Which is to say, last time went beyond the bounds of a game and put her into actual real world danger. (Though the monster never tried to use the attack that would have done that, but she has no way of knowing that.)

Bear: So you want me to go instead?
Mimiru: *turns to face Bear* You got it! That's the idea. Can you do it for me?

Mimiru cheers up when Bear asks that, and turns on a bit of charm in hopes of getting him to say yes. Beyond that, I'm just breaking in here to point out that her method of not leaving Tsukasa hanging is to send a surrogate. Bear's method of not leaving Mimiru hanging is the same, by the way, but I would argue that Mimiru has better taste in surrogates.  (Even though it doesn't work this time.)

Bear: I understand. But am I really the right person?
Mimiru: You're not as good as me, but I think it'll be all right.

Bear's question is a good one. Tsukasa doesn't like Bear very much. Then again Tsukasa doesn't like anyone that much. The last meeting began with Tsukasa being pissed off that Mimiru brought Bear with her.

Mimiru deflects around all of this by responding with superficial arrogance, but it's there to hide something else and Bear sees through it:

Bear: You can't think of anyone else, huh?

There is no one else. At this point, early in the story, a grand total of three people know what Tsukasa is going through and that leaves Mimiru with the options of Bear and BT. Bear cares about Tsukasa's situation and wants to help. BT doesn't give a damn.

It doesn't matter if Bear is the best choice, he's the only choice. And Mimiru has another reason:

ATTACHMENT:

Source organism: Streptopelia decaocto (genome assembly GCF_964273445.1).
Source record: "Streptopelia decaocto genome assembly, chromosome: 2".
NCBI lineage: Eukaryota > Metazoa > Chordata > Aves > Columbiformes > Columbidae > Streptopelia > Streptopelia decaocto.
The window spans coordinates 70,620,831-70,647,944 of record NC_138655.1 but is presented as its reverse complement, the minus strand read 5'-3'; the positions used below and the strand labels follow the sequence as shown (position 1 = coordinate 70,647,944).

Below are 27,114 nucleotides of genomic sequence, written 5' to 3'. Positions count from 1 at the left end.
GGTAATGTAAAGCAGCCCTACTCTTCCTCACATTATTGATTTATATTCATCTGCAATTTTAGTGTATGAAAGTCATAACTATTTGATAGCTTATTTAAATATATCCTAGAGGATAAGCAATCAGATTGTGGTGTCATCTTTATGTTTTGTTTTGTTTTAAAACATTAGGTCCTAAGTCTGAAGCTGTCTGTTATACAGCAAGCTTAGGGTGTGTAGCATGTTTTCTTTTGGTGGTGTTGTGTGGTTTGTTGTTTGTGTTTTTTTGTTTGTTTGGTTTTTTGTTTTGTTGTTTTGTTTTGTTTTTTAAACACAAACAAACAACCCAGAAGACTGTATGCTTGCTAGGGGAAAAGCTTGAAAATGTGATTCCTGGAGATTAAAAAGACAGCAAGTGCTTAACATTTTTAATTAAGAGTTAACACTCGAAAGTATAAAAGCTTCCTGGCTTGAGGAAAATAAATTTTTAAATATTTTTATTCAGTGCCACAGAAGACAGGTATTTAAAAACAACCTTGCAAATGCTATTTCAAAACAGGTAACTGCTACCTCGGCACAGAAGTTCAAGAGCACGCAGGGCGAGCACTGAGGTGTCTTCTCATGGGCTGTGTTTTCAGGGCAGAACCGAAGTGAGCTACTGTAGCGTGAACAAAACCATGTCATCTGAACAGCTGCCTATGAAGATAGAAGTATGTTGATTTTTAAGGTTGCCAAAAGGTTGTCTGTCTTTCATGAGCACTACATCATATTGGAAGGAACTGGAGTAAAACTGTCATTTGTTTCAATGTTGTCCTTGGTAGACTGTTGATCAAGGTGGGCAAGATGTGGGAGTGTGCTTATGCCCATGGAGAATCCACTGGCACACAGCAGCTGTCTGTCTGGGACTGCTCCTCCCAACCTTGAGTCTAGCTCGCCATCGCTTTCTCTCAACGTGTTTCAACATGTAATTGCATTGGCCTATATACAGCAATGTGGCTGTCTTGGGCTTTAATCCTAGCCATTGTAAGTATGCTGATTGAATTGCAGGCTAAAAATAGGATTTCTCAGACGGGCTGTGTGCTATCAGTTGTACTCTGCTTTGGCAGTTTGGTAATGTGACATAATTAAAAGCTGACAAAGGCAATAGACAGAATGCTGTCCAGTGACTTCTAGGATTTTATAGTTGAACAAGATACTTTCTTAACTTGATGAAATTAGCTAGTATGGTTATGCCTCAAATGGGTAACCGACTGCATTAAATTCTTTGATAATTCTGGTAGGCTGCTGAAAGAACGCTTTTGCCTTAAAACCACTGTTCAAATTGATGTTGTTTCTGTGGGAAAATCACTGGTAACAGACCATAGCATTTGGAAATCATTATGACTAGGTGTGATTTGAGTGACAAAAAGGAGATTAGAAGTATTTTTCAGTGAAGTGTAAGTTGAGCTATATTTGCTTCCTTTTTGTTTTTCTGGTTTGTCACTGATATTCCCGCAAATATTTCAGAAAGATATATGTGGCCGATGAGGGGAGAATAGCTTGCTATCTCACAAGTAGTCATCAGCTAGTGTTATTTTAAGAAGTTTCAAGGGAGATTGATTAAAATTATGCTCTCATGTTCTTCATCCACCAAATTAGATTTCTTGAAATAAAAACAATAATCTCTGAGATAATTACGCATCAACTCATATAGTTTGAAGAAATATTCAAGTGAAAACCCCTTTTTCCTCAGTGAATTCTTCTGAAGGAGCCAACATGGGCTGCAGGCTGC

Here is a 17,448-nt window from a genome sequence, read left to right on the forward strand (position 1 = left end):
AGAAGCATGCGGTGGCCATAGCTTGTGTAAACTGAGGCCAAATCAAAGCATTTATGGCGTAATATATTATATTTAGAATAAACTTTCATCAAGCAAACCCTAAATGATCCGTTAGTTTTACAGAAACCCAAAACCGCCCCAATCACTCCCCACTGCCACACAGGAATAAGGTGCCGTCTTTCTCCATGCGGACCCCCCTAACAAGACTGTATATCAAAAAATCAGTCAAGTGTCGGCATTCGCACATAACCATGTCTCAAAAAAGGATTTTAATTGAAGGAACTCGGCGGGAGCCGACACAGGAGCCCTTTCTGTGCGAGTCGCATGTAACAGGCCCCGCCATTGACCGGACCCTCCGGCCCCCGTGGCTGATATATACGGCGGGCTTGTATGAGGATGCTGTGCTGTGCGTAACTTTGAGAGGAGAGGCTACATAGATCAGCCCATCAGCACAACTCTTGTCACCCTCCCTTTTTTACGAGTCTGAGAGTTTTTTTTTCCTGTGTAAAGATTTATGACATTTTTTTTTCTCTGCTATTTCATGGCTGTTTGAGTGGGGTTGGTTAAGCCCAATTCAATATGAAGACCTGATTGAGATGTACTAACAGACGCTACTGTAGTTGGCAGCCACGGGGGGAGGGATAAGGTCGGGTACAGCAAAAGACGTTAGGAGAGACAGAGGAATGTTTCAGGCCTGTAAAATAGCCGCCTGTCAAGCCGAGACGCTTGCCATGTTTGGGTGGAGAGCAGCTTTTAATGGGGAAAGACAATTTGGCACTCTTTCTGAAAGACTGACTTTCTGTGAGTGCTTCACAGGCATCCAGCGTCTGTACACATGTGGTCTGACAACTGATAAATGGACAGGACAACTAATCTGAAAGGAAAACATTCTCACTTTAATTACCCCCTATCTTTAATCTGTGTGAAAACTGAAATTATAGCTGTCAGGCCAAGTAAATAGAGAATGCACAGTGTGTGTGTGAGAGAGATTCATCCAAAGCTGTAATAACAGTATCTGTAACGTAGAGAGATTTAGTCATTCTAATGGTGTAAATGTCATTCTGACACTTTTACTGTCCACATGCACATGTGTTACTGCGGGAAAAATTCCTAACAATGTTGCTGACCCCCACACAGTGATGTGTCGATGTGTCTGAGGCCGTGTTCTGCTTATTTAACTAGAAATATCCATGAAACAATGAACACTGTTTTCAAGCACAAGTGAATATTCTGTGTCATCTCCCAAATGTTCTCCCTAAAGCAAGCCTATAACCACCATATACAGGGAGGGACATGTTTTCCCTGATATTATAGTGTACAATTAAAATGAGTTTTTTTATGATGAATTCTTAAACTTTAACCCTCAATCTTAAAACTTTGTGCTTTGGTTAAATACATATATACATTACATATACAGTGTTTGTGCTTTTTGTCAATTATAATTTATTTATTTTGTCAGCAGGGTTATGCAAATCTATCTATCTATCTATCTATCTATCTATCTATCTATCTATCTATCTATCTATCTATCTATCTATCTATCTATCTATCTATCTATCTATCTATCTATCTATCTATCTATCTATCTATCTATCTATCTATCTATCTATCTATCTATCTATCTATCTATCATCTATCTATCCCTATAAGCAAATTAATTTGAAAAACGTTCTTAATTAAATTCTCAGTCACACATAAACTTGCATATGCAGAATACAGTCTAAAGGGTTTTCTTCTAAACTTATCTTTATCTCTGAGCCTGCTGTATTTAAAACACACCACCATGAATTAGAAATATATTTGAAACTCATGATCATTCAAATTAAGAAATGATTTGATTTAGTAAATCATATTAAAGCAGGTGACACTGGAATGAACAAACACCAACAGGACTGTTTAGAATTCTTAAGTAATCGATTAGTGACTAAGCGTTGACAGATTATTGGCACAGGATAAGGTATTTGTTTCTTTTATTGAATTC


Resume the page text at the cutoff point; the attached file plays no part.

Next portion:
Mimiru: Besides, you were with me.

We flashback to the appearance of the Guardian, the flashback ends when it sends it's first shot toward Mimiru. Close ups on each of their eyes, and then Bear notices Mimiru's hand, clenched into a fist.

I am interested in the control scheme for the game. I wonder, for example, how it handles clenched fists. It seems like it could be the tightness of your grip on the controller determines the tightness of your grip in game. Gripping the controller really tightly while your character has nothing in zir hands would result in character having a clenched fist.

I don't think that Mimiru is using the clenched fist emote, so it would have to be something else, something that worked without you consciously realizing it was working. A similar thing would be in place for expressions, which the game also appears to generate from the player, in that case I assume a camera to get the player's expressions.

The show is set in the future (now past if you look up assigned dates, but I think it still pays to think of it as The Future) and I don't think that it's unrealistic to believe that a game could be collecting enough info in various ways that you are able to get a detailed sense of a player's emotional state based upon their avatar.

Anyway, I was distracted be the interface.

Bear: *trying to put on a light tone* Where do you want me to go?


Meet the church-cathedral-thing. It'll be an important place.

After warping in (which leaves him outside the church) Bear takes a moment to emotionally prepare himself and enters.

Tsukasa smiles when the door opens, then his expression drops when it turns out to be Bear.

Bear: Sorry, but I've been officially sent by Mimiru.
Tsukasa: She's not coming?
Bear: She said she didn't want to fight with you.
Tuskasa: She hates me?

So there are some things that I can comment on as, “This is a sign of depression,” and some things I can't because I really have no idea. Jumping to the conclusion that someone hates you because she didn't come when you called one time probably a decent bet it's related to Tsukasa's depression.